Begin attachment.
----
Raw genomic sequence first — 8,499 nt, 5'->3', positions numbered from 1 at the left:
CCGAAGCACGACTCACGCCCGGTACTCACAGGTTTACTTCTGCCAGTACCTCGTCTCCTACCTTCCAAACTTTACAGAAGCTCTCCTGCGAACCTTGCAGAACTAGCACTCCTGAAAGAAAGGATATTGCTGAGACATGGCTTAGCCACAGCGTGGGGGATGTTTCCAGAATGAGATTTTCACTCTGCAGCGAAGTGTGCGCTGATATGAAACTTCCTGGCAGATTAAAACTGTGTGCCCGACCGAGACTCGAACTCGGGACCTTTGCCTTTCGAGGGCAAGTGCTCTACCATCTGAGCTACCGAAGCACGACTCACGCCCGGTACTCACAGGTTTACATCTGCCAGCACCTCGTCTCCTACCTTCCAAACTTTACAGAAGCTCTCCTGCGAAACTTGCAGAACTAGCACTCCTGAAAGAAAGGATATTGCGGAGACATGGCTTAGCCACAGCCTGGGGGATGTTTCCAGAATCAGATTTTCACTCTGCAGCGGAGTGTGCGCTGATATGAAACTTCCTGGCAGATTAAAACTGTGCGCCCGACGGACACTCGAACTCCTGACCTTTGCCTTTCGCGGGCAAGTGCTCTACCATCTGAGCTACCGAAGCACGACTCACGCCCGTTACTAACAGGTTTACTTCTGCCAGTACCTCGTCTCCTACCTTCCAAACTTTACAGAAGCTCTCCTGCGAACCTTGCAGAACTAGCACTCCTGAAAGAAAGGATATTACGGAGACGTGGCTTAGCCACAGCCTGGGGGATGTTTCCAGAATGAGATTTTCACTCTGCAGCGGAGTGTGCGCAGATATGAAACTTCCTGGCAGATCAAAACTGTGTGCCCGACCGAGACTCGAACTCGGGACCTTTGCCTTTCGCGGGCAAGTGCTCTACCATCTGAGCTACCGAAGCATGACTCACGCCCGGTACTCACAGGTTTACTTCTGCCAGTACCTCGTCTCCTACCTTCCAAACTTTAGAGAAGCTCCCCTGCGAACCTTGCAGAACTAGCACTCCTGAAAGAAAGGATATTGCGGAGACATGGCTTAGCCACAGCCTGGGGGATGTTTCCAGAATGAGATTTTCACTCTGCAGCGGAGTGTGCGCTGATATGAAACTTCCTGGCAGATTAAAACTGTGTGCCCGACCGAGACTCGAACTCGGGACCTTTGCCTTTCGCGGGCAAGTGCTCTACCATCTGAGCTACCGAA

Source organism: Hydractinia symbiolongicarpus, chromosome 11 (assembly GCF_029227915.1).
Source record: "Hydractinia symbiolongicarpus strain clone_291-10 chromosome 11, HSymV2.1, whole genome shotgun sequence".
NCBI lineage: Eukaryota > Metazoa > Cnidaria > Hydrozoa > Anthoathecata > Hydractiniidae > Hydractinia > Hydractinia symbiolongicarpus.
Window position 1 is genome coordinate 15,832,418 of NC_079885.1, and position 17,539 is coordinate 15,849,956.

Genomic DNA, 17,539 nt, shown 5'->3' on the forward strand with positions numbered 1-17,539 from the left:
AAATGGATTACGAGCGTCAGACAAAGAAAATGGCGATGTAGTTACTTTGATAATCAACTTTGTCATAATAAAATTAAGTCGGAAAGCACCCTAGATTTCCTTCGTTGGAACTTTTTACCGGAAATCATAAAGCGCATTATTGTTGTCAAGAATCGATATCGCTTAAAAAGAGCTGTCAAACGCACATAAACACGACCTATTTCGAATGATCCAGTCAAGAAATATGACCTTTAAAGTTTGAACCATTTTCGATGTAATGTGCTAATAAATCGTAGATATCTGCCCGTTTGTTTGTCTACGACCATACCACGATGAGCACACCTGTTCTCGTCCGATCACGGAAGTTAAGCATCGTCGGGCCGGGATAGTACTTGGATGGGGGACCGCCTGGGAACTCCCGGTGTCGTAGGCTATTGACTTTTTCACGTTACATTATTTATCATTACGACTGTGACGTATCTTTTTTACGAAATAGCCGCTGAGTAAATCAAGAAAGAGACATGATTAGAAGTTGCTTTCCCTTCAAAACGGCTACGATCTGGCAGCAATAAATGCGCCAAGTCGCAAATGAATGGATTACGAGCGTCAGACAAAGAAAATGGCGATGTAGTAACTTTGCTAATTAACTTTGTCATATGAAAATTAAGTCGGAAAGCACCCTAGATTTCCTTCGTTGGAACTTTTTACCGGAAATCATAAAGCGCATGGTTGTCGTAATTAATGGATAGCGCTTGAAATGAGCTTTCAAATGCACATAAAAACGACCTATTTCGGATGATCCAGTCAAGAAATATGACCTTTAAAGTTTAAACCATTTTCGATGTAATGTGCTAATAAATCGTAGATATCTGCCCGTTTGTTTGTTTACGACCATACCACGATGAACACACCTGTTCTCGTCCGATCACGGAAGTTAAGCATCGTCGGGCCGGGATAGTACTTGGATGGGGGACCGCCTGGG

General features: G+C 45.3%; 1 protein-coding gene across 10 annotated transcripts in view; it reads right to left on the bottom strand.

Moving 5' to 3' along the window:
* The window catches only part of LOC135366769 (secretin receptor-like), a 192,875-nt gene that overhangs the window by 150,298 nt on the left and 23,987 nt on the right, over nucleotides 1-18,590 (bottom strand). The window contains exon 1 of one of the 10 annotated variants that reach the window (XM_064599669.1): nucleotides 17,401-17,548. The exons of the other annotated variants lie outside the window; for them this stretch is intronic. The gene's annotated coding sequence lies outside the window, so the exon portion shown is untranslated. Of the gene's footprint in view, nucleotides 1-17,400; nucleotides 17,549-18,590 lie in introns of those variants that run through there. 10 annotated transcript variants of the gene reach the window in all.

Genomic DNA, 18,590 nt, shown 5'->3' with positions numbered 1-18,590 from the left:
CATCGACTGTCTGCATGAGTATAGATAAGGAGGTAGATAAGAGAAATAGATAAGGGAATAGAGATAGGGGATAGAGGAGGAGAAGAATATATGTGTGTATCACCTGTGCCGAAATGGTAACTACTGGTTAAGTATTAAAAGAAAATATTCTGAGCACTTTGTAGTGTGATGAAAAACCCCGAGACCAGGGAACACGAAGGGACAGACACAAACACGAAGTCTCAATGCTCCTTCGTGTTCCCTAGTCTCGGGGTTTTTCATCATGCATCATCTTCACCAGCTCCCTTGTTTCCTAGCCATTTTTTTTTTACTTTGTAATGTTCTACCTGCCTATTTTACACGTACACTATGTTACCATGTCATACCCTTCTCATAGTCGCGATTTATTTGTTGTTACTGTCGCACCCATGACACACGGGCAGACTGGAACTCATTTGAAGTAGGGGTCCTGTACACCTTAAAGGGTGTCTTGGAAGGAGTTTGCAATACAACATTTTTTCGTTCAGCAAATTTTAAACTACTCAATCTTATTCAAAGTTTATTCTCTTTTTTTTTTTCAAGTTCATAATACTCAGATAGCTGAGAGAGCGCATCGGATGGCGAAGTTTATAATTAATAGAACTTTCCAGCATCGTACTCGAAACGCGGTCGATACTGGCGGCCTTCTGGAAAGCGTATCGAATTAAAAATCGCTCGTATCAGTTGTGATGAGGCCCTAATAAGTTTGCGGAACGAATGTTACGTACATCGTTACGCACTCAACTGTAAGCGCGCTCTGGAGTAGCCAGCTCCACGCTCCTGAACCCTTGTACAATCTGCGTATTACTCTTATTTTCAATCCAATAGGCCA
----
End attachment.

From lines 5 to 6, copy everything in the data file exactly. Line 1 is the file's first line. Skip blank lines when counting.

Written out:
NCBI lineage: Eukaryota > Metazoa > Cnidaria > Hydrozoa > Anthoathecata > Hydractiniidae > Hydractinia > Hydractinia symbiolongicarpus.
Window position 1 is genome coordinate 15,832,418 of NC_079885.1, and position 17,539 is coordinate 15,849,956.